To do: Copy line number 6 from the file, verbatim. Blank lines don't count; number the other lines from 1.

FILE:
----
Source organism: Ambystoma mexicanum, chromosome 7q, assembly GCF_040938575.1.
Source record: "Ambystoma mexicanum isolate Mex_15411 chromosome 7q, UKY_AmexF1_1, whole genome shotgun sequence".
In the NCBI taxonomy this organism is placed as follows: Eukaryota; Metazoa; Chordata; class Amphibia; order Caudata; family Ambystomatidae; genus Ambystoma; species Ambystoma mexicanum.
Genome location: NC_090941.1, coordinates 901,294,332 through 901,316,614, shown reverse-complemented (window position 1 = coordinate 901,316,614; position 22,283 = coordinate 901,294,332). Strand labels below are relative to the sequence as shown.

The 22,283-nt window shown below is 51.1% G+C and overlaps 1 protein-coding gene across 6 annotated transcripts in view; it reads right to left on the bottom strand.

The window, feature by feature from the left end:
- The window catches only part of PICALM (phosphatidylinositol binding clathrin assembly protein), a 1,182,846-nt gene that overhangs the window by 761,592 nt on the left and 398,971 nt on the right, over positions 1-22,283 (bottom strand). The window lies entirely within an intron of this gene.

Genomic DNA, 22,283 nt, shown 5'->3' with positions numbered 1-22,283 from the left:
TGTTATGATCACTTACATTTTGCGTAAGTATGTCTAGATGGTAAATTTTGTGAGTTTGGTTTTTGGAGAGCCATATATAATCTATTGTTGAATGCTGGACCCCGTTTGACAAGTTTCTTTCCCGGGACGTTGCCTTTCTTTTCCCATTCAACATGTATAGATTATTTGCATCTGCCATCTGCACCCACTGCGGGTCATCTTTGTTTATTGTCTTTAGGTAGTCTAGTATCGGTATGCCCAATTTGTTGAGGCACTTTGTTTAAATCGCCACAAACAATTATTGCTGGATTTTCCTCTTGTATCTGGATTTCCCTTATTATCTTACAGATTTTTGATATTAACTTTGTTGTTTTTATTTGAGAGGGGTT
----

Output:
The window, feature by feature from the left end: